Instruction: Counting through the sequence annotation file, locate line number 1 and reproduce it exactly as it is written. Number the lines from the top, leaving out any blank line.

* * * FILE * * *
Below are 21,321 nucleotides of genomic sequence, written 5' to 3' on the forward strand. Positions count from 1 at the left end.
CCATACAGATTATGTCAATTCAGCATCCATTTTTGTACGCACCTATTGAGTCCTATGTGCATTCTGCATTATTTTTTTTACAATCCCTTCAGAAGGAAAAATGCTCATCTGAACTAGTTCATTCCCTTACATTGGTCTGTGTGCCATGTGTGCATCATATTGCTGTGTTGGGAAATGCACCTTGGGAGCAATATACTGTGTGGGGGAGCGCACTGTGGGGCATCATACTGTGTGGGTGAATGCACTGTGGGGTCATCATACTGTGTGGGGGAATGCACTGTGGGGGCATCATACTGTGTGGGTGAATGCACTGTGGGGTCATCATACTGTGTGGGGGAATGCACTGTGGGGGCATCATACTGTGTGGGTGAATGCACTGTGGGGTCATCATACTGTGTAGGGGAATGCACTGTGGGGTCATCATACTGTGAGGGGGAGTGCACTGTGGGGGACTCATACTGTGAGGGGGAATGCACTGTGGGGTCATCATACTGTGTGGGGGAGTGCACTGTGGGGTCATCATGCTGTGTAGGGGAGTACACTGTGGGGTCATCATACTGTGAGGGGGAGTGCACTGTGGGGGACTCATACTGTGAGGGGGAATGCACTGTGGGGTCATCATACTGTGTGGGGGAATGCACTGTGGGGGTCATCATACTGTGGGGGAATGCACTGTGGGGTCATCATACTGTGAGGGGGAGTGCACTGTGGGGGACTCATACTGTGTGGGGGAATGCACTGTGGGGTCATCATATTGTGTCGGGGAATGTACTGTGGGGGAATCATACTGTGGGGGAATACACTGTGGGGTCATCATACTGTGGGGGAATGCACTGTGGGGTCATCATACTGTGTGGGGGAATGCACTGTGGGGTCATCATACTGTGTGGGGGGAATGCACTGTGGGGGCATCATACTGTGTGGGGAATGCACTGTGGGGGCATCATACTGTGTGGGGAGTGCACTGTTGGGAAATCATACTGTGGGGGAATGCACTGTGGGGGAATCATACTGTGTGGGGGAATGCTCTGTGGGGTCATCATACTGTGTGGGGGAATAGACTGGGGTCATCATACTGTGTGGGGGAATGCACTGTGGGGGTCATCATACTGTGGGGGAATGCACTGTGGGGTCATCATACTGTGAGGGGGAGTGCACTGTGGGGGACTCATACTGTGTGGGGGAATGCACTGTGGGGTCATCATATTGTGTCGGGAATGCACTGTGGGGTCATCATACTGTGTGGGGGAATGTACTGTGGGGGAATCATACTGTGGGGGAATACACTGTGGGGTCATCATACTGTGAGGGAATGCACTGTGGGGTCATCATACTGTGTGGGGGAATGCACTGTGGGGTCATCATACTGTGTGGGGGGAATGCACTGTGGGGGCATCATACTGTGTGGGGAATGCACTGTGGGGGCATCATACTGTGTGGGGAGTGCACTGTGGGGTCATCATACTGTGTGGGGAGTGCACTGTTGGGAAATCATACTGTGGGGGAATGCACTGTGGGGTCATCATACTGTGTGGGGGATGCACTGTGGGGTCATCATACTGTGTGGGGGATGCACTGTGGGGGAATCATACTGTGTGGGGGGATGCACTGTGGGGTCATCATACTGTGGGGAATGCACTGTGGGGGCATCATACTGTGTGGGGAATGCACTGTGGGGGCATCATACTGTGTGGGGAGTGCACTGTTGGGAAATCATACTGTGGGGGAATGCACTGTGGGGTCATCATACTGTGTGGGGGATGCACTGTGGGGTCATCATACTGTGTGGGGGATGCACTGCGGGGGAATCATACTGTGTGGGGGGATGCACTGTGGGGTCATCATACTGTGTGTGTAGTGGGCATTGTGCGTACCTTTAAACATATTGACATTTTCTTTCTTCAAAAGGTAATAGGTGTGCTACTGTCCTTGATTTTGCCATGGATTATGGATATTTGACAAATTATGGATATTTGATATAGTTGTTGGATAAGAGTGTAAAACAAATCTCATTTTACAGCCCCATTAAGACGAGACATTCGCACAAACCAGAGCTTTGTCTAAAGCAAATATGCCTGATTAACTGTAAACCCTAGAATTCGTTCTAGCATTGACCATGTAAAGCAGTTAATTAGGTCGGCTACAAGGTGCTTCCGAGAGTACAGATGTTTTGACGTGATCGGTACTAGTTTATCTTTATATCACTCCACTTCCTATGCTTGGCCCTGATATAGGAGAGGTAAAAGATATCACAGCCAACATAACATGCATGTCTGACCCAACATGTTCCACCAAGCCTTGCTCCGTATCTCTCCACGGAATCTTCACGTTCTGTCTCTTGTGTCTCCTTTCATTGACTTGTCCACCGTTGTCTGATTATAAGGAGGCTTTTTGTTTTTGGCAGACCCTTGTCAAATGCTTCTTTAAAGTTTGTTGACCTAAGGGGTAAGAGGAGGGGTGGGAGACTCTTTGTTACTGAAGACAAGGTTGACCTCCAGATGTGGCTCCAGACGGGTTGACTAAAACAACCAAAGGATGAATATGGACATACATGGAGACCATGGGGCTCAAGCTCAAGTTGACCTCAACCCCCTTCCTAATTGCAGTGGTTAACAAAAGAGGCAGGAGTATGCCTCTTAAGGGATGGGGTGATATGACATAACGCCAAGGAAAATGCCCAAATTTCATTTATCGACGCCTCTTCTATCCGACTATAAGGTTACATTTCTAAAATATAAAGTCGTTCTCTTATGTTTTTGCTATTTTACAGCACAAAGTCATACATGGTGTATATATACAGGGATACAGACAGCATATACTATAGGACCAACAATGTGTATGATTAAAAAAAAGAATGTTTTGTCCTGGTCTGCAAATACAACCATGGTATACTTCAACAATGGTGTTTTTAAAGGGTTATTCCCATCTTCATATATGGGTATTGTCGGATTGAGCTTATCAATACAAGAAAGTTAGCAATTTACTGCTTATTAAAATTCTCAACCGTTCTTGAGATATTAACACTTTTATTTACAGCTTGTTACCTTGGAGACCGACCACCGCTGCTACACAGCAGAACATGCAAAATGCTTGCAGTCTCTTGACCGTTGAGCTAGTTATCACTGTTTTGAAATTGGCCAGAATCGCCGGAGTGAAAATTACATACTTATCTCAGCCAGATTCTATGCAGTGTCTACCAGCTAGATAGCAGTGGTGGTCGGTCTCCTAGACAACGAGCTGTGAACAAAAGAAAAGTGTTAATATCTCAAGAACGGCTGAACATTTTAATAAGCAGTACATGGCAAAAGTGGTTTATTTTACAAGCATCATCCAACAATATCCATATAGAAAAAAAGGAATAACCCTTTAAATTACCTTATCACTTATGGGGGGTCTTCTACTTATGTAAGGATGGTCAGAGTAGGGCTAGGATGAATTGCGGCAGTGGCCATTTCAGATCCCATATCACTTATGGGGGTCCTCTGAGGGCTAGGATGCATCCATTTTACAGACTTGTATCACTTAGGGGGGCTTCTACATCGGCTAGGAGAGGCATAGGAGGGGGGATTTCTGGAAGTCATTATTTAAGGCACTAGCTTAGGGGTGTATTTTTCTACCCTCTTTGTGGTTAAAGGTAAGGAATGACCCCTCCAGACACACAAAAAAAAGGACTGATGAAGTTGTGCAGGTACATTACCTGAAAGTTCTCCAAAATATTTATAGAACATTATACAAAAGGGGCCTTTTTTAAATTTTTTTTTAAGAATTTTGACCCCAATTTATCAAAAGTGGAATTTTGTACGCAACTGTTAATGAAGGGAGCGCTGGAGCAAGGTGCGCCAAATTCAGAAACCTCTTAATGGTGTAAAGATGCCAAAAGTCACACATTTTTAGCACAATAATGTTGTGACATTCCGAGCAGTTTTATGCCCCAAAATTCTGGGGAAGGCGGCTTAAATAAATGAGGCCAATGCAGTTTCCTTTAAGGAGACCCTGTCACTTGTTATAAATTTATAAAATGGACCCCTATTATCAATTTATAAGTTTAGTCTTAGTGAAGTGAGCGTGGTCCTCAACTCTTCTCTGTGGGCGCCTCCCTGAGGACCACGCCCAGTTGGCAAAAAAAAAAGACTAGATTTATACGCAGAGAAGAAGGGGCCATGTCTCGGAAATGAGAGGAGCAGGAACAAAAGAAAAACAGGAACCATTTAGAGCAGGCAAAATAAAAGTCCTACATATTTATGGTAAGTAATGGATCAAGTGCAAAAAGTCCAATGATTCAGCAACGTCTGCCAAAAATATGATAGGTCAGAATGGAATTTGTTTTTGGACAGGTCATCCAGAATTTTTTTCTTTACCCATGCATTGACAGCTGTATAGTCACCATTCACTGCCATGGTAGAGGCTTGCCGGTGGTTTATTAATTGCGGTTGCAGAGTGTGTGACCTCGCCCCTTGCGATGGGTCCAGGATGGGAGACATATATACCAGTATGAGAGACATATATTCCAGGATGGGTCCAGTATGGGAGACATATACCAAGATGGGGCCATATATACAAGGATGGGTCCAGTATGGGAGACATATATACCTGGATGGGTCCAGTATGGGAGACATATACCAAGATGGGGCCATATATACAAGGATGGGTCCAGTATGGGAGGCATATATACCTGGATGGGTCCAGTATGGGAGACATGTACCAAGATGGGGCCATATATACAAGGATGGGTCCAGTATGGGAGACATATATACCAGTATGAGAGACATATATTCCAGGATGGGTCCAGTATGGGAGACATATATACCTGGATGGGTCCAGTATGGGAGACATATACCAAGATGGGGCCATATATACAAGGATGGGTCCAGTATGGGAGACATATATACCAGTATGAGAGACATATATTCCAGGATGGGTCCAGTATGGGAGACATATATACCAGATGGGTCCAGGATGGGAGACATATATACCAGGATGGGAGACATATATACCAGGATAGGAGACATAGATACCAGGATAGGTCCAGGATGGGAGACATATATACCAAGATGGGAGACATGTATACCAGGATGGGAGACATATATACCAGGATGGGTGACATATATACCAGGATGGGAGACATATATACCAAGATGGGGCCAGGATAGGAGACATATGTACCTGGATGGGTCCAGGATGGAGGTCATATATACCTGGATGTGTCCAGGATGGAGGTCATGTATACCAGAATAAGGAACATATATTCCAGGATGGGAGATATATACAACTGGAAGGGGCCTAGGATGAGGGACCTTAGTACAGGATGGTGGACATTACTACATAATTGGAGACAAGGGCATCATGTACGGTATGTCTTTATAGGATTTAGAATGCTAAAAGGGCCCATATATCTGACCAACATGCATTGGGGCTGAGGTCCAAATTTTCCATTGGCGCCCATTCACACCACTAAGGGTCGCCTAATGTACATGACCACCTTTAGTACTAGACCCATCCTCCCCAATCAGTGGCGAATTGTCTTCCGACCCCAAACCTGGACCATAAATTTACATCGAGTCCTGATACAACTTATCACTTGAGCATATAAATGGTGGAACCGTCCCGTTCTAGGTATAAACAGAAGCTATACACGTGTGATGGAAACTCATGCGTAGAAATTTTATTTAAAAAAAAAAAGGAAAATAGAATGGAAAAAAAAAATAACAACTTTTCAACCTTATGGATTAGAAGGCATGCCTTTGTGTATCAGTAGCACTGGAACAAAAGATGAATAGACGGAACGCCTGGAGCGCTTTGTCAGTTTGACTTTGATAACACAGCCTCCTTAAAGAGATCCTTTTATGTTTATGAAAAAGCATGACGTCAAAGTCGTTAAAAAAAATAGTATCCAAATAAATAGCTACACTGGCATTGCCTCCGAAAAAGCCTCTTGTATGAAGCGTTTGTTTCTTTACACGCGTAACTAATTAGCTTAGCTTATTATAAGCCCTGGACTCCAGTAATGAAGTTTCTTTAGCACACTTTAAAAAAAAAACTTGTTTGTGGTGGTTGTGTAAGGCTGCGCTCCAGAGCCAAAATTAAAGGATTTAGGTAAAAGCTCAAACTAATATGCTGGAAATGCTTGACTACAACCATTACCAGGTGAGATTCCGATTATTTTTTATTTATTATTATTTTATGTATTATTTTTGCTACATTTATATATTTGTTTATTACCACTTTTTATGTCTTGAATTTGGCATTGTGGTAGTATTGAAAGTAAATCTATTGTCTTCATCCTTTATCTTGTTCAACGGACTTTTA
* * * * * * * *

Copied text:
Below are 21,321 nucleotides of genomic sequence, written 5' to 3' on the forward strand. Positions count from 1 at the left end.